Are you SURE Your Clients are Sold on Your Service?

Last week I talked with a client who thought we used computer dialers to deliver messages.

It seems like an impossible thing to believe, given the number of years that we have built our differentiation from a ground zero of NOT using computer dialers, but actually confusion can happen quite easily.  There are many clients for whom we have worked for several years and with staff turnover, we regularly inherit new main contacts- or I guess you could say employees regularly inherit us as a new vendor.

It happens a lot with a great many customer/vendor relationships.

New contacts are using a service for a specific series of tasks, because we’ve been added to their job description or they’ve been directed to use that supplier because they already work with their company, but they’ve never been sold on using that service by the vendor.

While I love being grandfathered in once in a while, it occurred to me that in never trying to actively communicate the benefits of our service to new contacts, within existing and often long term clients, we’re doing them and eventually ourselves a major disservice.

By not “selling” your current contacts on the value you offer and making sure that they have a full understanding of what you do, how and why you do it….and why they buy from you, you deny them the opportunity to take advantage of your help when faced with a new and potentially unrelated challenge.  They won’t be able to make the leap to see how you can fit in to a different situation.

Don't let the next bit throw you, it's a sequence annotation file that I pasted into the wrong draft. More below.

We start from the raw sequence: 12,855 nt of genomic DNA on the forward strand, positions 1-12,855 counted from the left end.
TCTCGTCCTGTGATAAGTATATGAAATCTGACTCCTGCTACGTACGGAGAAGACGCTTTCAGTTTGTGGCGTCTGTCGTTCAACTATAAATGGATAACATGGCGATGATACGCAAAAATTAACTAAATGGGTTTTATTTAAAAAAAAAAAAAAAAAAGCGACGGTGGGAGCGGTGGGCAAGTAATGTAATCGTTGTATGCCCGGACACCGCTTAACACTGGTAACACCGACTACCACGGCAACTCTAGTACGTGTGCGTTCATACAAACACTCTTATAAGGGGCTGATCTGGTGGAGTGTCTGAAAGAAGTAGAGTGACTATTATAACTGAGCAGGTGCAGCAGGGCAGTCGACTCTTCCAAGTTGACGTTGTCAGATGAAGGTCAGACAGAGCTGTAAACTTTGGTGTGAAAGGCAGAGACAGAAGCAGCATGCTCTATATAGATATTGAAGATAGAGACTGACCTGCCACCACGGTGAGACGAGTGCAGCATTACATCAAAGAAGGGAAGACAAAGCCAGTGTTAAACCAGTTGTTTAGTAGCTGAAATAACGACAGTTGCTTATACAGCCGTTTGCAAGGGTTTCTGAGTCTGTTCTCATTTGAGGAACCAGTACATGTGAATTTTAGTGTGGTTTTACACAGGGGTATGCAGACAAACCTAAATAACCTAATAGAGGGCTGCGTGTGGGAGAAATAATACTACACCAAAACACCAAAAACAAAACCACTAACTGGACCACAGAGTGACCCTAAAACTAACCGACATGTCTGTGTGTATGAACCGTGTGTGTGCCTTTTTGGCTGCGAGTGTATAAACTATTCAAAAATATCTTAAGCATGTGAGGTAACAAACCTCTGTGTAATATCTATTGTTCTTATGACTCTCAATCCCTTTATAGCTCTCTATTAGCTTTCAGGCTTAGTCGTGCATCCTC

By not completely communicating the value, you place your contacts in the potential position of using your product or service and not being able to adequately defend that decision should a management change result in program or supplier reviews.  “Because (your predecessor) told me to do this” is not the kind of answer that will endear a marketing program manager to their next department head.  While their careers are certainly not in our hands, I’d rather not be a reason they were reviewed poorly.

I find a small irony here, given all the marketing play to the concept that most buyers don’t want to talk to a rep until they’ve more or less already made up their mind about what to buy. So it’s easy to understand how ensuring that ALL the contacts within a long standing account have a complete understanding of your value might not be a big priority with the sales team. But it should be. The competition will step into your shoes if you’re nice enough to leave them empty for long and that junior marketing coordinator who is charged with executing the details without being given the benefit of buying into all of them may very well be making those decisions one day – here or some where else.

Respect every contact you have and be certain they’re completely educated about your company. It’s only fair.

By not communicating our value, our contacts will not defend us, or the decision to use us. We will be vulnerable to our competitors, no matter how unscrupulous or inferior they are.

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